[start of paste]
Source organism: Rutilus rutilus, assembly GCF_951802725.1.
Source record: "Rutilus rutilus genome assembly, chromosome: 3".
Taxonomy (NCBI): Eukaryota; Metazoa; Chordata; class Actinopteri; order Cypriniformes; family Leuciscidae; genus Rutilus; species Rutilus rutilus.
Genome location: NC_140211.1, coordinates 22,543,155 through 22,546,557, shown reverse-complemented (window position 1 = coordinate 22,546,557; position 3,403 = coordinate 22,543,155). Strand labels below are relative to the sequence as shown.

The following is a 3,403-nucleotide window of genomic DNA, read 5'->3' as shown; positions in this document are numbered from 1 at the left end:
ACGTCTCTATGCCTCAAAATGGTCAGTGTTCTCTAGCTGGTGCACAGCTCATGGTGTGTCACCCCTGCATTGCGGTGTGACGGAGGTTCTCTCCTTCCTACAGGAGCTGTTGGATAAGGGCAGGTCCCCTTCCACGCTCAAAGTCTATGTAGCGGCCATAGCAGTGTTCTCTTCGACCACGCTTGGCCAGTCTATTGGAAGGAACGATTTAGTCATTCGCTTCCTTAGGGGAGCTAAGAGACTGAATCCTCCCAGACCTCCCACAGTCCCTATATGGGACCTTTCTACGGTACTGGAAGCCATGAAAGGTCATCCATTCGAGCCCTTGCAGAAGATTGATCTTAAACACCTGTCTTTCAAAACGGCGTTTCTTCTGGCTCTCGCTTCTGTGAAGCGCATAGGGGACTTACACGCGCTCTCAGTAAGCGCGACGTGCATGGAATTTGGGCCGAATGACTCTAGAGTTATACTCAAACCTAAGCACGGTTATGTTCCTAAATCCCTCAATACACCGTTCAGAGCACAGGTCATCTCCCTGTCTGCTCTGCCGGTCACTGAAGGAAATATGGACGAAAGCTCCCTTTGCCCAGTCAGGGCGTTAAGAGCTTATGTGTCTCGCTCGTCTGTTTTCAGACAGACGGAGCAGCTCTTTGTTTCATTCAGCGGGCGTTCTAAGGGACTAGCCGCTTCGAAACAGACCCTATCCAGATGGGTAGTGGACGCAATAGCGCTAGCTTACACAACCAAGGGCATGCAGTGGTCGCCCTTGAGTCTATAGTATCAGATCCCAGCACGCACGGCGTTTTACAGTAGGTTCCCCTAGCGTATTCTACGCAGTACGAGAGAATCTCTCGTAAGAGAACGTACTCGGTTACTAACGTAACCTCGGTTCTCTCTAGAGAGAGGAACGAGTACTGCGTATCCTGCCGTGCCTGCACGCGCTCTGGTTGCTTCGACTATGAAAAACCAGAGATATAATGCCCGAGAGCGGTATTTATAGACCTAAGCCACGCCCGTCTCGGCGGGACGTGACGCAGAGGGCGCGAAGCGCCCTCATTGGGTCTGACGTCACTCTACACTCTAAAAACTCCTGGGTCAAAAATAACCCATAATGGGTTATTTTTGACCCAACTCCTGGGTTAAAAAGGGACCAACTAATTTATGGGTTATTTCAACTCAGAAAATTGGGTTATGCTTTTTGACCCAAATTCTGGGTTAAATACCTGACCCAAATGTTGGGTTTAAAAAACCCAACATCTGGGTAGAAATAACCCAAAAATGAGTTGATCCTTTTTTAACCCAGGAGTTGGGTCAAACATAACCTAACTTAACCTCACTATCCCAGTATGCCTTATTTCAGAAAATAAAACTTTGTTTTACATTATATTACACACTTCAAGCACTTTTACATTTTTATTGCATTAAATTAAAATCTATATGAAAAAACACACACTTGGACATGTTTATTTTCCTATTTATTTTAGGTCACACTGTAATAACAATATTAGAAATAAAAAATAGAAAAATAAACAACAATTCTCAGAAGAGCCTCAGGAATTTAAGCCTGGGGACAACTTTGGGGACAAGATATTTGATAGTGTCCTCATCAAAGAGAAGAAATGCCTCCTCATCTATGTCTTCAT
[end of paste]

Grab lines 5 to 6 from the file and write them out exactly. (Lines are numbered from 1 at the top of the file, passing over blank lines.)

The following is a 3,403-nucleotide window of genomic DNA, read 5'->3' as shown; positions in this document are numbered from 1 at the left end:
ACGTCTCTATGCCTCAAAATGGTCAGTGTTCTCTAGCTGGTGCACAGCTCATGGTGTGTCACCCCTGCATTGCGGTGTGACGGAGGTTCTCTCCTTCCTACAGGAGCTGTTGGATAAGGGCAGGTCCCCTTCCACGCTCAAAGTCTATGTAGCGGCCATAGCAGTGTTCTCTTCGACCACGCTTGGCCAGTCTATTGGAAGGAACGATTTAGTCATTCGCTTCCTTAGGGGAGCTAAGAGACTGAATCCTCCCAGACCTCCCACAGTCCCTATATGGGACCTTTCTACGGTACTGGAAGCCATGAAAGGTCATCCATTCGAGCCCTTGCAGAAGATTGATCTTAAACACCTGTCTTTCAAAACGGCGTTTCTTCTGGCTCTCGCTTCTGTGAAGCGCATAGGGGACTTACACGCGCTCTCAGTAAGCGCGACGTGCATGGAATTTGGGCCGAATGACTCTAGAGTTATACTCAAACCTAAGCACGGTTATGTTCCTAAATCCCTCAATACACCGTTCAGAGCACAGGTCATCTCCCTGTCTGCTCTGCCGGTCACTGAAGGAAATATGGACGAAAGCTCCCTTTGCCCAGTCAGGGCGTTAAGAGCTTATGTGTCTCGCTCGTCTGTTTTCAGACAGACGGAGCAGCTCTTTGTTTCATTCAGCGGGCGTTCTAAGGGACTAGCCGCTTCGAAACAGACCCTATCCAGATGGGTAGTGGACGCAATAGCGCTAGCTTACACAACCAAGGGCATGCAGTGGTCGCCCTTGAGTCTATAGTATCAGATCCCAGCACGCACGGCGTTTTACAGTAGGTTCCCCTAGCGTATTCTACGCAGTACGAGAGAATCTCTCGTAAGAGAACGTACTCGGTTACTAACGTAACCTCGGTTCTCTCTAGAGAGAGGAACGAGTACTGCGTATCCTGCCGTGCCTGCACGCGCTCTGGTTGCTTCGACTATGAAAAACCAGAGATATAATGCCCGAGAGCGGTATTTATAGACCTAAGCCACGCCCGTCTCGGCGGGACGTGACGCAGAGGGCGCGAAGCGCCCTCATTGGGTCTGACGTCACTCTACACTCTAAAAACTCCTGGGTCAAAAATAACCCATAATGGGTTATTTTTGACCCAACTCCTGGGTTAAAAAGGGACCAACTAATTTATGGGTTATTTCAACTCAGAAAATTGGGTTATGCTTTTTGACCCAAATTCTGGGTTAAATACCTGACCCAAATGTTGGGTTTAAAAAACCCAACATCTGGGTAGAAATAACCCAAAAATGAGTTGATCCTTTTTTAACCCAGGAGTTGGGTCAAACATAACCTAACTTAACCTCACTATCCCAGTATGCCTTATTTCAGAAAATAAAACTTTGTTTTACATTATATTACACACTTCAAGCACTTTTACATTTTTATTGCATTAAATTAAAATCTATATGAAAAAACACACACTTGGACATGTTTATTTTCCTATTTATTTTAGGTCACACTGTAATAACAATATTAGAAATAAAAAATAGAAAAATAAACAACAATTCTCAGAAGAGCCTCAGGAATTTAAGCCTGGGGACAACTTTGGGGACAAGATATTTGATAGTGTCCTCATCAAAGAGAAGAAATGCCTCCTCATCTATGTCTTCAT